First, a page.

The other four canapés we will make are little savoury muffins, chicken teriyaki, salmon tartare and little filo pastry nests with creamed leeks . The muffins freeze well and can be made well in advance – do serve warm though, not cold. The chicken can be marinated a couple of days in advance and grilled at the last moment – serve warm if possible. The salmon needs to be prepared within an hour of being served.
The chicken marinade for the chicken teriyaki was garlic, ginger, honey, saki and soy sauce. Although we only marinated these for 20 minutes, this can be done several hours in advance. Drain, pan fry and when golden pour over the marinade, reducing to a glossy glaze. Alternatively, grill, reduce the marinade in a pan and brush the glaze over the chicken.
Little filo nests were a strip of filo brushed with melted butter and ‘scrunched’ into a little nest. Baked for 10 minutes until crisp and golden with some blue cheese. Leeks (green only) were finely shredded and cooked ‘etuvee’ – in a little water and butter and cooked until just dry. Add a little crème fraîche and season. Mound on top of the filo nests and decorate with a little red pepper triangle.
For the salmon tartare finely dice very fresh salmon. Squeeze over fresh lemon juice and leave to ‘cure’ – not longer than 2 hours. Drain and gently fold in a little crème fraîche, some chopped chives and season. Mound onto little toasts – we baked this crisp in the oven first and then lightly buttered them to create a ‘waterproof’ barrier between the salmon and toast.
The muffin recipe is below.
Remember also the alternative ingredient combinations we discussed – the recipes above are guides only!
- Savoury Muffins - makes 30 small muffins
- 50g streaky bacon cut into fine strips
- 50g unsalted butter
- 25g button mushrooms, chopped
- 150g self raising flour
- 1 tbsp fresh chopped herbs - chives, parsley etc
- 25g skinned, chopped tomato
- 50g Gruyère, grated
- 1 egg, beaten
- 100g milk
- salt and freshly ground pepper
- Savoury Muffins
- blanch the bacon in boiling water, drain thoroughly and fry in 5g of the butter until crisp
- add the diced mushrooms and fry with the bacon until the mushrooms are golden
- sift the flour into a bowl and rub in the remaining butter
- add the bacon/mushroom mixture, the herbs, tomato and cheese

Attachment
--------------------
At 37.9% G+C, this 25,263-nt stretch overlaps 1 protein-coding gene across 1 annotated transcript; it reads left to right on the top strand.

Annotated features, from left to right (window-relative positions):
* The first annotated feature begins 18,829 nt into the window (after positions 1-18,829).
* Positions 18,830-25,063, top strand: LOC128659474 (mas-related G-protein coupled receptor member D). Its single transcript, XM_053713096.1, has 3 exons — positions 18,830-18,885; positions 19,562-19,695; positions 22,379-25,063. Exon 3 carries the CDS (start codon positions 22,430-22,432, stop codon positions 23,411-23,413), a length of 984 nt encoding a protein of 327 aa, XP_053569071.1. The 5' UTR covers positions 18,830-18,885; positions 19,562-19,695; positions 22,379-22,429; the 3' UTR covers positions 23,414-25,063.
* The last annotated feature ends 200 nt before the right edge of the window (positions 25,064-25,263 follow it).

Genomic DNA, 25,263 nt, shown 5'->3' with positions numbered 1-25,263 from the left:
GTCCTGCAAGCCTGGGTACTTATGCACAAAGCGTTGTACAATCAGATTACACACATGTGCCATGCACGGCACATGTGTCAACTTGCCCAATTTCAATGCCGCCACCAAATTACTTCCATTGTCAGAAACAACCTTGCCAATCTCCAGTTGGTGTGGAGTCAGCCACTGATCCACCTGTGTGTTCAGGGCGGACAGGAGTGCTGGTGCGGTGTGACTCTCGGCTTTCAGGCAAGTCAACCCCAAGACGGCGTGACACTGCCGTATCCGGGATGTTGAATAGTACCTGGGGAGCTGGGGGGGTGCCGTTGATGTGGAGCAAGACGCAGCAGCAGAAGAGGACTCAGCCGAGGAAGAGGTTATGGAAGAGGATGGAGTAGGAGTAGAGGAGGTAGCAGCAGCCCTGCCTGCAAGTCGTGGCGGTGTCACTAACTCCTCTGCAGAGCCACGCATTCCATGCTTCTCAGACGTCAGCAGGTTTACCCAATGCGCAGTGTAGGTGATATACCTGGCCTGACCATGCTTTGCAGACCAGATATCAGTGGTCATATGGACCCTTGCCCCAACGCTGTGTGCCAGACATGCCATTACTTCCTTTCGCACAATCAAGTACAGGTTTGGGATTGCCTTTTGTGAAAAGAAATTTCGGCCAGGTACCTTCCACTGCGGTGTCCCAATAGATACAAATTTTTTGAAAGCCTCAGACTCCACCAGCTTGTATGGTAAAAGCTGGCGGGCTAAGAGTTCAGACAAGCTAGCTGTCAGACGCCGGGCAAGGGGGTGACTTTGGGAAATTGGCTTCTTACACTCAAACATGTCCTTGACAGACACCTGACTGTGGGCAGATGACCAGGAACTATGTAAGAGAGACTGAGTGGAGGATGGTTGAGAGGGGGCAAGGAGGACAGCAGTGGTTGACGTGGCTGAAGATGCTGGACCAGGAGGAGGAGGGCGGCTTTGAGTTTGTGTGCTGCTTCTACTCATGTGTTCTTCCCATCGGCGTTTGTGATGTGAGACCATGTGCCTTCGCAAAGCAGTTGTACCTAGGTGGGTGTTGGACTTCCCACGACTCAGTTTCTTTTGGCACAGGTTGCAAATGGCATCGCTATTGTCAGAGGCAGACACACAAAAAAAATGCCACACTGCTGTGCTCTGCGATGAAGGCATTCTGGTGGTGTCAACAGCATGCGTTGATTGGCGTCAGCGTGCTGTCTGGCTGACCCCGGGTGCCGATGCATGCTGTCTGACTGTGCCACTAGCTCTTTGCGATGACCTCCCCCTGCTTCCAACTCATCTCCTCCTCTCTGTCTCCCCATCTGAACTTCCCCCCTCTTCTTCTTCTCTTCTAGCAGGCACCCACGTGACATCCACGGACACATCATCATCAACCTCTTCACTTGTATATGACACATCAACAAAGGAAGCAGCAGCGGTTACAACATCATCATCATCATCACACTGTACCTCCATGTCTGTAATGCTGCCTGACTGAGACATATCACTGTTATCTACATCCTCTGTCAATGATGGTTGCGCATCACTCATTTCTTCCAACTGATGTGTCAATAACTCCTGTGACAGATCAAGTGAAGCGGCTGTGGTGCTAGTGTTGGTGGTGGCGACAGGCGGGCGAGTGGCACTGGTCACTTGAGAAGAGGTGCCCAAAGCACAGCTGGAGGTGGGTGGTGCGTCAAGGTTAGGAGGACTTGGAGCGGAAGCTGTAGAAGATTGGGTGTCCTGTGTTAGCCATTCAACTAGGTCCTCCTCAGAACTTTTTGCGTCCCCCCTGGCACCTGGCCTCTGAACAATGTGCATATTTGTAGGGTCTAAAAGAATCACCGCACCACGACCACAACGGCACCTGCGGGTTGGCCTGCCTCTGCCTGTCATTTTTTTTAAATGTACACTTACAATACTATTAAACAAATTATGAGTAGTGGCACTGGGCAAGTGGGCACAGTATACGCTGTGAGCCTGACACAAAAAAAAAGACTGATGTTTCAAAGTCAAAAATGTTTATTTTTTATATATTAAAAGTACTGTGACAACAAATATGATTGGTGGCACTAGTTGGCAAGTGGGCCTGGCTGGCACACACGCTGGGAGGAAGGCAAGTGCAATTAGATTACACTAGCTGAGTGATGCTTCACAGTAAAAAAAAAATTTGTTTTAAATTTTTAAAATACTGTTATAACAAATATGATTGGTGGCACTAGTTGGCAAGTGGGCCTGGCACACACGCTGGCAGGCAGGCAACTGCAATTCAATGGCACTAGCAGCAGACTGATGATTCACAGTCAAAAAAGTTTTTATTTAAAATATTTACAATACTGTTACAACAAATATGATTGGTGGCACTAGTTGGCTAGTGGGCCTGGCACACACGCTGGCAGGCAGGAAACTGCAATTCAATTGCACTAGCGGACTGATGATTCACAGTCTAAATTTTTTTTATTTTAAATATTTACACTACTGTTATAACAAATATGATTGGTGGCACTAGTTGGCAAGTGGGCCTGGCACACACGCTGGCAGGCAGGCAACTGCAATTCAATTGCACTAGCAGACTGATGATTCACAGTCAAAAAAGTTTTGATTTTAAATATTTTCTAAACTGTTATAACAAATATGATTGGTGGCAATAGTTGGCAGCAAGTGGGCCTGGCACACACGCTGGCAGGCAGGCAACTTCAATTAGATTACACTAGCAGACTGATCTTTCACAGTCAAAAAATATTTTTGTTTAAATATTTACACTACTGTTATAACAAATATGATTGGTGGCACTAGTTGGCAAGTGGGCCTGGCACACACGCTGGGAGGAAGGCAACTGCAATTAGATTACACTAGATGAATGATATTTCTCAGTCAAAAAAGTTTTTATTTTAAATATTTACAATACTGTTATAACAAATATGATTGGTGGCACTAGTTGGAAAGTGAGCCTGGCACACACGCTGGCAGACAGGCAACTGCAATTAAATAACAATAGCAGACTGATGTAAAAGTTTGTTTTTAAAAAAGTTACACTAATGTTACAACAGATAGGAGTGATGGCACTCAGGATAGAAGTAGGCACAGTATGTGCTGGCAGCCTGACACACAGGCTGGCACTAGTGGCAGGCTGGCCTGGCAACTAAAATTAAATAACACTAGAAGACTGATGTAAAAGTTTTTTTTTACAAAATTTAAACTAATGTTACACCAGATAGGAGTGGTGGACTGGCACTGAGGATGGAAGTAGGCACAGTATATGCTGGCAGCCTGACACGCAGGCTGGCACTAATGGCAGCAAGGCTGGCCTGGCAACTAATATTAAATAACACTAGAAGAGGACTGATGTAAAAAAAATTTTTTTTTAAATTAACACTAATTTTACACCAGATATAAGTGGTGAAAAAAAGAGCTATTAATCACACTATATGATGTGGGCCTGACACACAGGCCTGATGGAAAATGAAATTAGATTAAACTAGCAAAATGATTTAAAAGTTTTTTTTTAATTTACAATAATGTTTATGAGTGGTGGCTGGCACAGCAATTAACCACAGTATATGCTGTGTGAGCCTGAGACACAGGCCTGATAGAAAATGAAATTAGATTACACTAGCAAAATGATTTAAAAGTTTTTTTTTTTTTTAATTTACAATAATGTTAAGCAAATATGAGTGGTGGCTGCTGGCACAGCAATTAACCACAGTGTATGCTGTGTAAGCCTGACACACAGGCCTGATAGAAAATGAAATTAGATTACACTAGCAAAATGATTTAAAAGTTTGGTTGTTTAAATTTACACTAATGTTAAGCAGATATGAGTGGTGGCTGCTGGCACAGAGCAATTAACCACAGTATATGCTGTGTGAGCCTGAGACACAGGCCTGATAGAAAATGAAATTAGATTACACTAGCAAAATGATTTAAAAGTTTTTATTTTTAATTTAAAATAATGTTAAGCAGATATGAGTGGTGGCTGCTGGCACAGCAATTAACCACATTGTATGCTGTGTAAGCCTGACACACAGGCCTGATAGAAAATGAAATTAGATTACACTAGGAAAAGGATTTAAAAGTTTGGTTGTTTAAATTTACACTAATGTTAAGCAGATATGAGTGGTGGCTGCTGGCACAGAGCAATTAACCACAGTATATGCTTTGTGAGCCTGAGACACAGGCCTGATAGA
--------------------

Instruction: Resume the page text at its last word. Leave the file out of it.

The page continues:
- combine the egg with the milk and season
- stir into the flour mixture until evenly combined
- fill greased miniature muffin tins and fill ¾ full
- bake in a pre-heated oven 220°C for 10 minutes until risen and golden
- the bacon can be left out of the muffins to make them vegetarian
- generally speaking, different herbs, cheese, citrus, spices can be substituted with all three recipes - play around!
Images taken from a recent pheasant shoot at Morkery Wood. The first one I’ve been on and some great photography opportunities. I learnt the hard way that the best shots are with the guns – not getting tangled in brambles with the beaters! I would normally use my Nikon D7000 for something like this but I was aware that I might want to crop quite hard on some images and the greater resolution of the D800 would be useful. I used a Tamron 24-70 f2.8 lens with vibration control. It’s a good solid, fast lens and I used it mostly wide open at 2.8, occasionally stopping down to 5.6 for a bit more detail and balancing the ISO to keep a fast shutter speed.
On the wish list – a fast 70-200! Nikon do a f4 which looks good – the equivalent Tamron and Sigma models have a faster fixed aperture of 2.8 (Nikon do one too) but are quite a bit more expensive and I think f4 will be fast enough whilst still giving a nice shallow depth of field when required. Best buy last month? A Case Logic camera strap from Fotosense. This great (and inexpensive) strap fixes to the side of the camera enabling safe and comfortable hand holding. It makes it easy to switch between landscape and portrait too. With kit as heavy as a Nikon D800 and Tamron 24-70 f2.8 the standard neck strap is useless – worse than useless in fact as it really can’t be used and continuously gets in the way.
I think many of these images work particularly well in black and white, adding drama and tension. The crisp sunny weather created lots of contrast too between sunlight and shadow which adds real depth. I just about got the shot I really wanted – a dog retrieving a bird but I’m saving that one to enter into a competition!
Now fish cookery at Stamford College has finished my thoughts have turned Autumnal. The colour as the leaves have turned has been spectacular and the sweet chestnut tree in the park has been laden with fruit this year. A few well-informed locals (myself included) have been making the most of this free bounty. The walnut tree in my road has also been very generous with its harvest, but I haven’t decided what to do with them yet.
A serendipitous moment arrived in the form of my neighbour bearing a brace of partridge – he beats for a local shoot. I decided to make a pie with them because, well, that was what Karen said she would like – so of course I did!
I think it best to part roast game birds for a pie, it keeps the meat moist and tender. For partridge this means about 12 minutes in a hot oven (180°C). Let them rest (10 minutes) and then remove the breasts and legs. Both breast and legs must still be pink.